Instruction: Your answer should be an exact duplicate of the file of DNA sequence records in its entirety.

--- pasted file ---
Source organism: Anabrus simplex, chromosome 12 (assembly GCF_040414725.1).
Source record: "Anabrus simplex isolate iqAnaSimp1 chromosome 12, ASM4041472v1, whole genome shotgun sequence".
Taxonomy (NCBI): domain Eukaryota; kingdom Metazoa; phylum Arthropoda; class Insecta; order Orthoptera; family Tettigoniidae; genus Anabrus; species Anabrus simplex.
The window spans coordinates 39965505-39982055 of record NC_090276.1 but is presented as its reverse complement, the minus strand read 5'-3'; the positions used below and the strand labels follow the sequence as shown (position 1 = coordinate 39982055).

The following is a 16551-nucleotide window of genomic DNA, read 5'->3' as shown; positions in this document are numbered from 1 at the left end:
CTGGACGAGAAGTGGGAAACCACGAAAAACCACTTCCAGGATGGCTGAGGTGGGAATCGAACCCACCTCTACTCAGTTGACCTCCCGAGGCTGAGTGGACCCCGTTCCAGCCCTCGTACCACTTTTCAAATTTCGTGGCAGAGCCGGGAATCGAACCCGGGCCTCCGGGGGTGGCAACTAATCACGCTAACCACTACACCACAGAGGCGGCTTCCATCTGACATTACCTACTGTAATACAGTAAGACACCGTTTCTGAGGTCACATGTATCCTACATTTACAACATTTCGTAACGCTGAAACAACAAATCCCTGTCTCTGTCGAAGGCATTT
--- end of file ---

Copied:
Source organism: Anabrus simplex, chromosome 12 (assembly GCF_040414725.1).
Source record: "Anabrus simplex isolate iqAnaSimp1 chromosome 12, ASM4041472v1, whole genome shotgun sequence".
Taxonomy (NCBI): domain Eukaryota; kingdom Metazoa; phylum Arthropoda; class Insecta; order Orthoptera; family Tettigoniidae; genus Anabrus; species Anabrus simplex.
The window spans coordinates 39965505-39982055 of record NC_090276.1 but is presented as its reverse complement, the minus strand read 5'-3'; the positions used below and the strand labels follow the sequence as shown (position 1 = coordinate 39982055).

The following is a 16551-nucleotide window of genomic DNA, read 5'->3' as shown; positions in this document are numbered from 1 at the left end:
CTGGACGAGAAGTGGGAAACCACGAAAAACCACTTCCAGGATGGCTGAGGTGGGAATCGAACCCACCTCTACTCAGTTGACCTCCCGAGGCTGAGTGGACCCCGTTCCAGCCCTCGTACCACTTTTCAAATTTCGTGGCAGAGCCGGGAATCGAACCCGGGCCTCCGGGGGTGGCAACTAATCACGCTAACCACTACACCACAGAGGCGGCTTCCATCTGACATTACCTACTGTAATACAGTAAGACACCGTTTCTGAGGTCACATGTATCCTACATTTACAACATTTCGTAACGCTGAAACAACAAATCCCTGTCTCTGTCGAAGGCATTT